Members of the Federated Church in Edgartown voted Sunday to sell the Mayhew Parsonage on South Water street, capping a long planning process that began more than two years ago and included litigation.

Built in the early 1820s, the parsonage has housed the church’s settled ministers for most of its history.

Proceeds from eventual sale of property will be used to pay off church debt and secure a new parsonage. — Ray Ewing

But the high cost of maintaining the property, combined with a nationwide trend of declining church membership, weighed against keeping the parsonage, according to a summary provided to the Gazette by Federated interim minister Charlotte Wright, who declined to comment on the decision.

Overlooking Edgartown Harbor, the parsonage sits on the 17th-century homestead of preacher Thomas Mayhew, who founded the church in 1642.

The current meeting house, with its slender steeple, was built in 1828 on South Summer street, a block inland from the parsonage, which remained in the Mayhew family until the mid-20th century.

In 1956, descendant Sarah Joy Mayhew bequeathed the parsonage to the church on condition it remain occupied by ministers or otherwise used for church purposes, or else be donated to the preservation society now known as Historic New England, according to records.

A state rule against perpetuities subsequently imposed a 30-year limit on the amount of time such a condition can be enforced, paving the way for the church to seek a clear title to the property.

A complicated legal battle with Historic New England ended in 2020 when the Massachusetts Court of Appeals ruled in the church’s favor.

The church then began two years of conversations among its members and leaders on whether to keep or sell the parsonage. The property is assessed at $12 million.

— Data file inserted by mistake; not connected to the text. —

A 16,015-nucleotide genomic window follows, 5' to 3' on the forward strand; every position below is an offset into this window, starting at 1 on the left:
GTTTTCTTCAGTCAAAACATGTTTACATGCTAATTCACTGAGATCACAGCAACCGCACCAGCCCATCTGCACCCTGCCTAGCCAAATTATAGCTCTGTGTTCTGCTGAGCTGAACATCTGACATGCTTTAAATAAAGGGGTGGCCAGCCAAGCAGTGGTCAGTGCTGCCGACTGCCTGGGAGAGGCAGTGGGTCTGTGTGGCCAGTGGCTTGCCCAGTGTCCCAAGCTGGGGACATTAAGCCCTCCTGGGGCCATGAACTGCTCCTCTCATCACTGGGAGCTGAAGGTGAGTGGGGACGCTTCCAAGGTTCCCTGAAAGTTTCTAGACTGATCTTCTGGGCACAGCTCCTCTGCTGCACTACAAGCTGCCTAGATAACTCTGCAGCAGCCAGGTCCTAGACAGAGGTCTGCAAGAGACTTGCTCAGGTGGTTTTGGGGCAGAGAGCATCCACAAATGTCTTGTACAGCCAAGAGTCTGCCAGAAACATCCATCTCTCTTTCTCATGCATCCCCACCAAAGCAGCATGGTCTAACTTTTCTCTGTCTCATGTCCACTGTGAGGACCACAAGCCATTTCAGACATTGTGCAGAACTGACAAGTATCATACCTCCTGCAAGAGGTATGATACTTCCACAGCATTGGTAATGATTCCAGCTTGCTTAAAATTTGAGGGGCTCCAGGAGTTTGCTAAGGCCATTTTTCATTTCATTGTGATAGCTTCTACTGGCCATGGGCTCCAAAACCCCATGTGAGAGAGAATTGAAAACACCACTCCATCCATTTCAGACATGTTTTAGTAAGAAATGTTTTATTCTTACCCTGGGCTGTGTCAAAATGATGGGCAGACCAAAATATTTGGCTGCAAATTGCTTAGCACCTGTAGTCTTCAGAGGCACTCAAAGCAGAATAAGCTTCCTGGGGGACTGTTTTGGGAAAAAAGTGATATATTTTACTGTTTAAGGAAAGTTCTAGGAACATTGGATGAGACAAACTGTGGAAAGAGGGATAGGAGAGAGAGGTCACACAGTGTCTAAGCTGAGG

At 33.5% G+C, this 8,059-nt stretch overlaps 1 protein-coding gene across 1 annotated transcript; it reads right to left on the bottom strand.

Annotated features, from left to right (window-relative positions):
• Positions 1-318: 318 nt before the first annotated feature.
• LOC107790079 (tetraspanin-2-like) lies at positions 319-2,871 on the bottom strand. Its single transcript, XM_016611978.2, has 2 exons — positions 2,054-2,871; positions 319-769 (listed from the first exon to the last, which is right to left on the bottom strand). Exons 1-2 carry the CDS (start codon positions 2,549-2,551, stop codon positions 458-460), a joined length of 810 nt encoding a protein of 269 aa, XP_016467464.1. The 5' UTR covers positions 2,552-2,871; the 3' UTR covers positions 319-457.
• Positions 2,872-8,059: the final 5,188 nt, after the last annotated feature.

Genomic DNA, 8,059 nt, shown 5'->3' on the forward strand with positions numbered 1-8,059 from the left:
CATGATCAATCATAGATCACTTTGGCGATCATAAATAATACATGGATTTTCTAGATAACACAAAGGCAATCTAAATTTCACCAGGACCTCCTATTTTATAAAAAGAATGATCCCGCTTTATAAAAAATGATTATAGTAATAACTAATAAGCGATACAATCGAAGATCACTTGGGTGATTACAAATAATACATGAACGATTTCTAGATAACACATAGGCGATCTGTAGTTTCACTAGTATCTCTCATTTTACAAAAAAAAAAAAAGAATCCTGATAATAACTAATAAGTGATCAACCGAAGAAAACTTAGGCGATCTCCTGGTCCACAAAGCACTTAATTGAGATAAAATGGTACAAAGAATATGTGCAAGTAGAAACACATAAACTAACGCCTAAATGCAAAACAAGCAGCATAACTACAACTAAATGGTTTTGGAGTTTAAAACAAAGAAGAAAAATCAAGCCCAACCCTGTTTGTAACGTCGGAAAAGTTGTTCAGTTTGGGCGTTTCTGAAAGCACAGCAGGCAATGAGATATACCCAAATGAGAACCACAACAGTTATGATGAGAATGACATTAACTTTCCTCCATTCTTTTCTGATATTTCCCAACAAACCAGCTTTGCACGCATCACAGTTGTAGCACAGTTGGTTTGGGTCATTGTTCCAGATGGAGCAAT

“Unsurprisingly, it requires upkeep and renovation beyond our current budgetary means. The trust left by Sarah Joy Mayhew, to be used for parsonage maintenance, no longer suffices to meet all its maintenance demands,” said a church newsletter that went out to church members by email earlier this month.

Proceeds from selling the property could fund a new parsonage, settle the church’s outstanding debts of about $200,000, fund its $80,000 annual structural deficit and have enough left over to establish an endowment that would support church operations, including building maintenance, service work on and off Island and missions worldwide, the newsletter said.

At Sunday’s meeting, which took place both in person at the church and over Zoom, a total of 82 church members voted their choices, easily meeting the 75 per cent majority required for a “sell” vote to prevail, according to a followup newsletter that went out to members yesterday.

But don’t look for the for-sale sign to go up right away.

“We will have much to decide in the coming weeks and months as to how quickly we need to proceed,” the newsletter said.

“The congregation will have multiple opportunities to participate in the upcoming decisions on how the proceeds of a sale can be used.”